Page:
How do humans communicate so effortlessly despite the imperfect nature of language input (e.g., due to speech errors, ambiguities) and the complexity of inferences involved in decoding its meaning (e.g., the speaker’s knowledge state)? I study how individuals achieve impressively efficient language processing in the face of ambiguity, variability, and noise. I combine insights from eye-tracking, EEG, computational approaches, fieldwork, and neuropsychology to understand how people use various sources of information (visuo-spatial perspective, theory of mind, language statistics, etc.) to generate and constrain their linguistic predictions, as well as the learning and memory processes that underpin these representations.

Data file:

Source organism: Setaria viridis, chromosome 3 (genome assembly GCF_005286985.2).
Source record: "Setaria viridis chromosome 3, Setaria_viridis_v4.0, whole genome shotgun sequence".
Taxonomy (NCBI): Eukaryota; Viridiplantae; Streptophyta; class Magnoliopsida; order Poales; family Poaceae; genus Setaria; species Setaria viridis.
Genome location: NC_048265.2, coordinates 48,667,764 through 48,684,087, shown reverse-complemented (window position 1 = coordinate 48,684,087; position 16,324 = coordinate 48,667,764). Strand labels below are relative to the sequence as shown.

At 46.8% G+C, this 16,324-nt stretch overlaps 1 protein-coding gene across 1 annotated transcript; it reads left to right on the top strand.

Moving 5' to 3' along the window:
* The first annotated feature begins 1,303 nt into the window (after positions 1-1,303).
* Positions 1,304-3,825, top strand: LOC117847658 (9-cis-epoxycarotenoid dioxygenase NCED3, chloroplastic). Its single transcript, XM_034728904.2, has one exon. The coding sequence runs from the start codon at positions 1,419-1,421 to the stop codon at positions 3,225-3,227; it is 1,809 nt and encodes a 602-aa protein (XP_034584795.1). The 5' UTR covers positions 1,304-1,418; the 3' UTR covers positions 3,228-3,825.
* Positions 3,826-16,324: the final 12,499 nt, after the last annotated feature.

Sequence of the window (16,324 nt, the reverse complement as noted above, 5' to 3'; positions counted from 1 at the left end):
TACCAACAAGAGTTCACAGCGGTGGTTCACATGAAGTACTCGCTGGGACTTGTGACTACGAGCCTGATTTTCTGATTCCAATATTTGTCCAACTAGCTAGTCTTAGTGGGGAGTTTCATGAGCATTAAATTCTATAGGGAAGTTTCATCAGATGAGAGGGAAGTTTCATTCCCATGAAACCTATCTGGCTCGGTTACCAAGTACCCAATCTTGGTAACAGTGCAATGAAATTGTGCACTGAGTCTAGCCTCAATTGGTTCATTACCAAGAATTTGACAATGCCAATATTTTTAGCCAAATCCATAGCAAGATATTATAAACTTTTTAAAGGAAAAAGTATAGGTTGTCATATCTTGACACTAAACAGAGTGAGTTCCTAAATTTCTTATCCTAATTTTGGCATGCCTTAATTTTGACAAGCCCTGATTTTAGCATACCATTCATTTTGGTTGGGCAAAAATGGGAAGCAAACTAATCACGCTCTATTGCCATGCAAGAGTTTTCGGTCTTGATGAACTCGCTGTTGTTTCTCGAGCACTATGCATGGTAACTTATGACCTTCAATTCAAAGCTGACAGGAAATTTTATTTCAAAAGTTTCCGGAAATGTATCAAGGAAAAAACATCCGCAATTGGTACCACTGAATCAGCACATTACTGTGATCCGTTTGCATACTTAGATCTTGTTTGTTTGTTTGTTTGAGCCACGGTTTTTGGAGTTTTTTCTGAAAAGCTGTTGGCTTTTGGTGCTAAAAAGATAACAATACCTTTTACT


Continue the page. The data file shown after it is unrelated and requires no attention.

I’m an Assistant Professor of Cognitive & Information Sciences at the University of California, Merced. Check out the Language, Interaction, & Cognition (LInC) lab webpage for more details!
Previously, I was a postdoc working with Ev Fedorenko and Ted Gibson in the Department of Brain and Cognitive Sciences at MIT and Swathi Kiran in Speech, Language, and Hearing Science at Boston University. I got my PhD in Cognitive Psychology at the University of Illinois at Urbana-Champaign where I worked primarily with Sarah Brown-Schmidt and Aaron Benjamin. Before grad school, I got a B.A. in Cognitive Science from Northwestern University, where I studied memory for inaccurate information in text in David Rapp’s lab and how verbal labels help children learn relational concepts in Dedre Gentner’s lab.